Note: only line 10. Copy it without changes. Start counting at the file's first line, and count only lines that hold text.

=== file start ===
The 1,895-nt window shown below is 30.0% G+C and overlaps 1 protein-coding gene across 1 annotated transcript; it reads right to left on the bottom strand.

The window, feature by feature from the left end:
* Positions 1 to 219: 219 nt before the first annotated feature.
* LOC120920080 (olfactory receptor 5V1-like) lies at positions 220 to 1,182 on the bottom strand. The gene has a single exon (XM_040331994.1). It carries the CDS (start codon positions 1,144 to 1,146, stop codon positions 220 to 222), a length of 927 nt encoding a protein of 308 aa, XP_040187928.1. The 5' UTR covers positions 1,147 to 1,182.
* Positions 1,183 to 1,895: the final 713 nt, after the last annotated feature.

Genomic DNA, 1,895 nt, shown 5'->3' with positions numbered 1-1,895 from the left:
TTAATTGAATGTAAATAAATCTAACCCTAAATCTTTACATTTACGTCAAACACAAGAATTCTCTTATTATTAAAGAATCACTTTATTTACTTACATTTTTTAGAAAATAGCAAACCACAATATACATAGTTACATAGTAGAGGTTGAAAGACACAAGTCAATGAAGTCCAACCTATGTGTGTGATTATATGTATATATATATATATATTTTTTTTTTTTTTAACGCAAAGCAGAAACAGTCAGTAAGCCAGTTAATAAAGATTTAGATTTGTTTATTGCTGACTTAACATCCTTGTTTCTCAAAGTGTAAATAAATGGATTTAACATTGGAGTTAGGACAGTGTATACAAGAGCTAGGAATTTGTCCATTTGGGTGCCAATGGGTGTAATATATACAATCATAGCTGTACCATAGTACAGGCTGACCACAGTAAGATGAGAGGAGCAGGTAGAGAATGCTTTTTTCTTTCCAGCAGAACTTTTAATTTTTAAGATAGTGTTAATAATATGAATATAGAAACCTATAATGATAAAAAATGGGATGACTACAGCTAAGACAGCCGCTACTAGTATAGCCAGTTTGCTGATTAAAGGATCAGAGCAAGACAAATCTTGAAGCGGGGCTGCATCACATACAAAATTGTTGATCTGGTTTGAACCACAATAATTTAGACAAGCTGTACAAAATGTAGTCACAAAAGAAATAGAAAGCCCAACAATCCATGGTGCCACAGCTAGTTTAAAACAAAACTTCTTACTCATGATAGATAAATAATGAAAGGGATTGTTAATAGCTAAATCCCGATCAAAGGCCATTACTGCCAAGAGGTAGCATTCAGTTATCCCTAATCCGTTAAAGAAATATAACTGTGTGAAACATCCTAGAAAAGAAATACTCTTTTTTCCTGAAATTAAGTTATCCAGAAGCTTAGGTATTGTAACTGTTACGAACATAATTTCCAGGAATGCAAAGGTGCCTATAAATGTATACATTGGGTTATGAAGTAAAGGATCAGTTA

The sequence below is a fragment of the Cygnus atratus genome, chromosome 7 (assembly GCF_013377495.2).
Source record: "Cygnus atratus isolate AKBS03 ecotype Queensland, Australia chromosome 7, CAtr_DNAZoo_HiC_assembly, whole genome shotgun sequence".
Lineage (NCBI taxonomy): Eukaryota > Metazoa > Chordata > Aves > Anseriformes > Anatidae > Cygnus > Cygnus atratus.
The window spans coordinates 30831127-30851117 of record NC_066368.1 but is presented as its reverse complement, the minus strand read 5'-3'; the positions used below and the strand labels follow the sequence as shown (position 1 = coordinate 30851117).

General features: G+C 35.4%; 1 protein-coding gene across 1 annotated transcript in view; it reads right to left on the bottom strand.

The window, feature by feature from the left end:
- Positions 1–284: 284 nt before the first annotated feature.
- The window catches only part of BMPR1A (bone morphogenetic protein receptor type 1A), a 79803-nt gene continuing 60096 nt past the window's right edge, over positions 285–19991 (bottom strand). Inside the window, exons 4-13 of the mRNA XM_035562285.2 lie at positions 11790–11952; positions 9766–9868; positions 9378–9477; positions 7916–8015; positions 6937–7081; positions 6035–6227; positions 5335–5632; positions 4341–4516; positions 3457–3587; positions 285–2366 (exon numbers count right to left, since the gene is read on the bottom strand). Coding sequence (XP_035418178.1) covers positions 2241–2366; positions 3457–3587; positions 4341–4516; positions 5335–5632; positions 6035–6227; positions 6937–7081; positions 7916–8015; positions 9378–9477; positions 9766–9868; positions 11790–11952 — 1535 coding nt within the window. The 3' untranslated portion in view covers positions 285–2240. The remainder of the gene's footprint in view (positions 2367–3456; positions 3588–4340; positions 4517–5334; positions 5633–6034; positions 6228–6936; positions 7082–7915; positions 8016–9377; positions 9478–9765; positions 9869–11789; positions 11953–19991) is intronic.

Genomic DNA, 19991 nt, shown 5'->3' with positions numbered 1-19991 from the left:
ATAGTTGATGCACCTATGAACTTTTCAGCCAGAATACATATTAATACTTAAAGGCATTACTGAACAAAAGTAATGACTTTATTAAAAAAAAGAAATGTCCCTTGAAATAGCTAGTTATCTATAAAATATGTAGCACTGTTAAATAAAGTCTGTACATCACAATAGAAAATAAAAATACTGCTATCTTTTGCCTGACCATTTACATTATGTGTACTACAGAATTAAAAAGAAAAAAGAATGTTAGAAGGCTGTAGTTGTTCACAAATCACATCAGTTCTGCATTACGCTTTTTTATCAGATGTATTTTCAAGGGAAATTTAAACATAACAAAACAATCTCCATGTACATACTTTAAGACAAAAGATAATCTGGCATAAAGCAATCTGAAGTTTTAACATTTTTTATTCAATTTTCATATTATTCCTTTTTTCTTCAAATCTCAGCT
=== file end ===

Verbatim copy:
Lineage (NCBI taxonomy): Eukaryota > Metazoa > Chordata > Aves > Anseriformes > Anatidae > Cygnus > Cygnus atratus.